What types of boilers are there?

Most homes nowadays contain some kind of boiler to heat hot water as well as the water that runs through our radiators to provide us with central heating. In this article we take a closer look at the types of boiler systems that are available to us, which ones best suit which types of home and lifestyle, as well as how to go about selecting the right one for you from the various types of central heating boilers on the market. 

What types of boilers are there for heating and hot water?

There are three main types of boiler systems: combi boilers, heat only boilers and system boilers. We take a look at each of these three in turn below.

Combi boilers

Combi is short for combination and is a type of boiler system that combines central heating and on-demand hot water within the same unit. This extremely compact unit can be powered by mains gas, oil or LPG, and works through the use of heat exchangers which transfer energy from the sealed combustion chamber into mains water. 

Combi boilers generally have two heat exchangers, the first of which heats the water that goes into the radiators and is subsequently recycled back into the boiler. A thermostat monitors the system temperature and turns the boiler on when needed in order to keep the water at the specified temperature. The water from the radiators is potentially contaminated, so the second, isolated, heat exchanger is used for on-demand hot water. Mains water is pumped through it, delivering hot water to your taps as you require it. 

Heat only boilers

Heat only boilers burn fuel to heat water and distribute it using a system of valves, pumps and tanks. They are also known as regular or open vent boilers as they are not pressurised. 

Heat only boilers require a cold water storage tank connected to the mains, usually held in the loft. A feed tank holds water taken directly from the cold water tank and feeds it into a hot water cylinder. The boiler burns oil, LPG or gas to heat the hot water cylinder, and the hot water is then pumped or gravity fed to outlets when needed. A pump also circulates heated water to radiators when the heating is turned on. A heat only boiler will also have an expansion tank, which, in combination with the feed tank, maintains a consistent water level in the system. This controls losses from leaks or evaporation.

System boilers

System boilers are a type of boiler used for both central heating and hot water and it works in much the same way as a heat only boiler, except that it doesn’t have the cistern – or cold water tank – in the loft. 

This is advantageous for two main reasons; firstly, you don’t require the space to hold a cold water tank in your home and, secondly, because the cold water feed is taken directly from the mains, water pressure in system boilers is generally much better than in heat only boilers. 

Which types of boiler systems are suited to which homes?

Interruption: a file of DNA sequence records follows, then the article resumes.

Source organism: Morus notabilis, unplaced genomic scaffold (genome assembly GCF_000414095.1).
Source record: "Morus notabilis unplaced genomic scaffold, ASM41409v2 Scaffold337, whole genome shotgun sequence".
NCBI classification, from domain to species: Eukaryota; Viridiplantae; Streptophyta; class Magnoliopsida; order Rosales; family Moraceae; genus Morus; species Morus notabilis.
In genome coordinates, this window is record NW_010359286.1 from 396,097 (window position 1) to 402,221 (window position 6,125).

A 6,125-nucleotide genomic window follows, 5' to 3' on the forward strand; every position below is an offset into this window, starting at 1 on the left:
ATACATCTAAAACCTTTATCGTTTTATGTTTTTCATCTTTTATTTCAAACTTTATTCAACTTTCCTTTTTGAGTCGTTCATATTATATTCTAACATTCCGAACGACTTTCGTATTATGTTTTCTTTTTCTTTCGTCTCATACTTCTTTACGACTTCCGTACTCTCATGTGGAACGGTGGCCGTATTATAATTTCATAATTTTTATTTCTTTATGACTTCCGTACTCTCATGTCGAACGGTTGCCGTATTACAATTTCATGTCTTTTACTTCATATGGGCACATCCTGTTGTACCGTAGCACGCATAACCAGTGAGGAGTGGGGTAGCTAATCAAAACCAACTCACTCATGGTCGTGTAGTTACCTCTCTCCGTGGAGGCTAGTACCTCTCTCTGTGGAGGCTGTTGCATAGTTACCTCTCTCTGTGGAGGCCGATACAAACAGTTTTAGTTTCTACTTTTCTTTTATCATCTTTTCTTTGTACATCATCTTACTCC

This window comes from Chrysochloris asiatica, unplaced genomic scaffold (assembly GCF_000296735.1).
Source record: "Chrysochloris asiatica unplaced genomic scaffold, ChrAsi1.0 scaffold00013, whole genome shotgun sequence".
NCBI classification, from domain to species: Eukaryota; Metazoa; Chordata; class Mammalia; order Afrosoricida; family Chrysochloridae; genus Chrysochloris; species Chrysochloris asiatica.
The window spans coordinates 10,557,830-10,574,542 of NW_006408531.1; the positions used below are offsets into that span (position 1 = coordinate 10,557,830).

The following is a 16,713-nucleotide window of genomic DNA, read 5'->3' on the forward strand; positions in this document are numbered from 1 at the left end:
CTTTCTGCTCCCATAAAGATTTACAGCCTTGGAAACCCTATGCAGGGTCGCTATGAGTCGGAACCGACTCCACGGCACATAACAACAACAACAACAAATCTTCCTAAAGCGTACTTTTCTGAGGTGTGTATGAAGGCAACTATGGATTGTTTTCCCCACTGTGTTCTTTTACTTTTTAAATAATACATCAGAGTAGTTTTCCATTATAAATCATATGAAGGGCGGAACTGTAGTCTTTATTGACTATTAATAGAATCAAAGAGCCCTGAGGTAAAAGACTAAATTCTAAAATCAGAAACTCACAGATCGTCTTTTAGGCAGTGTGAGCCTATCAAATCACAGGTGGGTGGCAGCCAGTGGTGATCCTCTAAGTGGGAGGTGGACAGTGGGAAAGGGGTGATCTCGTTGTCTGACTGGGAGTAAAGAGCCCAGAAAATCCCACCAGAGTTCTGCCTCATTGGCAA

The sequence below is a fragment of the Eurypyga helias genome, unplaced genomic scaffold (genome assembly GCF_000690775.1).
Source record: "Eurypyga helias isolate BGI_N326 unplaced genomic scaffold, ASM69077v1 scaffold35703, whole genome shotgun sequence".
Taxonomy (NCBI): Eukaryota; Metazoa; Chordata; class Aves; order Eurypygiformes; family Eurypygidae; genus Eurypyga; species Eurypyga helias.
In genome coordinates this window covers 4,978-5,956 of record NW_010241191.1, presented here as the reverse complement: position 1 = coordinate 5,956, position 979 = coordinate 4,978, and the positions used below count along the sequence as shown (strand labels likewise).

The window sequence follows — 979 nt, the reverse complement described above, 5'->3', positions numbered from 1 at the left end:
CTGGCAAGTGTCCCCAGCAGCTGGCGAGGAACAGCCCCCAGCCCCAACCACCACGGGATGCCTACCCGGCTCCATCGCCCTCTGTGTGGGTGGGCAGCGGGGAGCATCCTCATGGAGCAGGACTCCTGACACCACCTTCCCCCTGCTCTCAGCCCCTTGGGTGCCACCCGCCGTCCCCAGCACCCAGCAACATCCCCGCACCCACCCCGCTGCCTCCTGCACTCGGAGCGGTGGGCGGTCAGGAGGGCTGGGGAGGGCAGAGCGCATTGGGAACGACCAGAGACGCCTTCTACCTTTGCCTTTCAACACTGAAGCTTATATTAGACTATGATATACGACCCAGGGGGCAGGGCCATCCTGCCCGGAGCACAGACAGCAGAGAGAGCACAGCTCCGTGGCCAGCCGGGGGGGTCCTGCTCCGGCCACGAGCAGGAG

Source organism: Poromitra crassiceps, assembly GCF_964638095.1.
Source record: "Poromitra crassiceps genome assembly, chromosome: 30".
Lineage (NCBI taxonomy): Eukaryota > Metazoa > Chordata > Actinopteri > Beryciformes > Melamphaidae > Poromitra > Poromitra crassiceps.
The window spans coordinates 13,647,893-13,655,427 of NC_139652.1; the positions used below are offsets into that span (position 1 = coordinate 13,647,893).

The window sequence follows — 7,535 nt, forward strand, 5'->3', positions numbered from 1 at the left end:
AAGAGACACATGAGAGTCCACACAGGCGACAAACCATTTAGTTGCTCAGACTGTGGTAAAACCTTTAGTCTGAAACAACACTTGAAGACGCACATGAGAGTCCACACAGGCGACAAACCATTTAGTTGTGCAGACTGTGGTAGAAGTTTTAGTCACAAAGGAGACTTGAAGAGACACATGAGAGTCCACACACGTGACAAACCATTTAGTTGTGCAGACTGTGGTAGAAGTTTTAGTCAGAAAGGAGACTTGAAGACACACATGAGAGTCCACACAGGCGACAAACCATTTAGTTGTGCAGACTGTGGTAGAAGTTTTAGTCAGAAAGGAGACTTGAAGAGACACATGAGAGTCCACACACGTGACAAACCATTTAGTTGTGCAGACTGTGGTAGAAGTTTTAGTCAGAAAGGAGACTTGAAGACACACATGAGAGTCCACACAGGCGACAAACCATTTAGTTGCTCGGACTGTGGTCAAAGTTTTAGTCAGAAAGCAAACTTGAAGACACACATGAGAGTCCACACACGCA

Combi boilers do not require a cold water tank, an external hot water cylinder or a feed and expansion tank, which means they take up much less space in a home. This makes a combi boiler a much better option in smaller properties where space is at a premium. However, they don’t cope well in delivering hot water to multiple points at once and so tend to struggle with larger properties where there are multiple hot water draws. 

Despite having a much larger footprint, the advantage of a heat only boiler is that it can supply water to multiple outlets simultaneously as the hot water tank can store large volumes of hot water and deliver it instantly. This makes it ideal for large properties with multiple bathrooms. Because of the cistern tank, they are also ideal for properties in areas with low water pressure. However, the heat only boiler has a finite amount of hot water which is limited to the size of your hot water tank, and you then have to wait for the boiler to heat a further tank of water for use. 

System boilers are more compact than a heat only boiler though do require more space than the combi boiler option. They are capable of delivering hot water to multiple taps simultaneously and, provided the mains pressure is good, offer better water pressure than heat only boilers. However, they do require programming to heat the water in advance of when you need it because they are unable to heat water on demand like a combi boiler. System boilers are more cost effective than heat only boilers to both install and to run. 

Choose your next boiler from toasti

toasti are able to supply all three types of central heating boilers and partner with some of the best manufacturers on the market, including Ideal and Worcester. Our qualified heating engineers will be able to advise you on which types of boiler systems would best suit your home, and what would be required in terms of boiler installation. For advice that you can trust, get in touch with the friendly team at toasti who will be happy to talk to you in more detail about the type of central heating boiler that would best suit your family.